I wish it would snow. It has snowed. It will snow. But right now we’ve old snow, crusty and thin, and it makes the world feel brittle. For Christmas it will do - except that it’s supposed to hit 50 this weekend, and that will boil away a lot of the stuff. Cause for Joy in the hard months of January or March, but in December you ought to get your White Christmas, dammit, because of the song and various illustrations and childhood memories. You want that charming Victorian Christmas - which, as I’ve noted, was their own attempt to recreate the honest, decent, authentic Christmases of yore. At some point a stylish 50s Christmas with neon and cars with fins and men in hats may replace the Victorian Christmas, but that would take a hundred years.

Wrote a column last night, submitted it today; have to write a column tonight to file tomorrow. Repeat once more then bourbon. In the evening I’ve been driving around to take daughter hither and yon - thither was not on the Apple Maps, but I expect the next release will solve that - and this has been a window into a Child’s Mind. In her view, there’s the drive to the place we’re supposed to be at 6:30, with glowers and slight huffing because we actually had to be there at 6:10 to fill out paperwork ahead of time, and EVERYONE IS SLOW and WE ARE HITTING ALL THE RED LIGHTS. In other words, what I would be saying if I was alone, but tamp down in her presence to be a calming adult figure of responsibility. Then when she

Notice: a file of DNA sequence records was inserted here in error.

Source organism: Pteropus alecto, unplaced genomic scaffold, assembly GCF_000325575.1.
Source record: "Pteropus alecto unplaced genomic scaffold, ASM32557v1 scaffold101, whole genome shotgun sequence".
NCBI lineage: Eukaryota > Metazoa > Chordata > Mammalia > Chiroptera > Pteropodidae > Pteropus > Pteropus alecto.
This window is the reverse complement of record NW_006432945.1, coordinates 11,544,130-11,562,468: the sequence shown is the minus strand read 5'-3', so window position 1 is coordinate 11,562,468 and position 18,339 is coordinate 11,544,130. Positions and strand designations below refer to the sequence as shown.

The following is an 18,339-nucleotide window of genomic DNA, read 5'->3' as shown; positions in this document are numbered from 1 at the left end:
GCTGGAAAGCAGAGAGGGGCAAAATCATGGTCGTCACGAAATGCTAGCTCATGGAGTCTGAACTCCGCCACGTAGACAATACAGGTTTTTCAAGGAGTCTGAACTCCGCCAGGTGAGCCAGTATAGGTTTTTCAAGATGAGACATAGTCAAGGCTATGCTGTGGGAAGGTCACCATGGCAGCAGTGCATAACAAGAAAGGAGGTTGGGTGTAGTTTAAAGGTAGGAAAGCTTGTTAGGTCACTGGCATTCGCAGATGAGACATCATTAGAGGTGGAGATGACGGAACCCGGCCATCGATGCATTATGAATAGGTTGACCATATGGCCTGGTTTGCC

s done the ride is outside, just there, and home we go. To me it’s almost two hours of driving - going there, returning, going back, returning. But to a kid you are just There.

Had an hour between trips. Hardly time for anything. Maybe it’s just me, but I have a hard time starting anything if I know I have to stop and go somewhere in an hour. Suspension on tenterhooks, whatever the hell those are . . . sigh. Googling. A hook used to fasten cloth on a tenter, it seems. A tenter is a drying frame.

Doesn’t seem indicative of a suspenseful situation. No one looks at cloth fastened to a drying frame and thinks “the lack of resolution, or the promise of resolution, makes me feel anxious.”

Anyway. Wednesday: one-hour Church meeting for next year’s camp counsellors. Travel time to church: five minutes, which means I could come back and have 50 minutes of madcap fun cleaning out the storage closet, or could run an errand. You can always run an errand. But: Is food provided at church? It is provided, so I could use that 50 minutes to have supper. My own lonely supper at home alone, possibly before the fire with the lights out to save money, startled when the figures on the wall start to move. Wasn’t that what happened to Scrooge before Marley showed up? There were tiles around the fireplace with pictures baked into the ceramic, and they started to move.

This would seem to be proof that Scrooge had ingested a hallucinogen. You could chalk up the morphing door-knocker to bad eyesight, but when the tiles start to move it suggests that Crachet may have added something to the boss’ tea. Here’s the passage: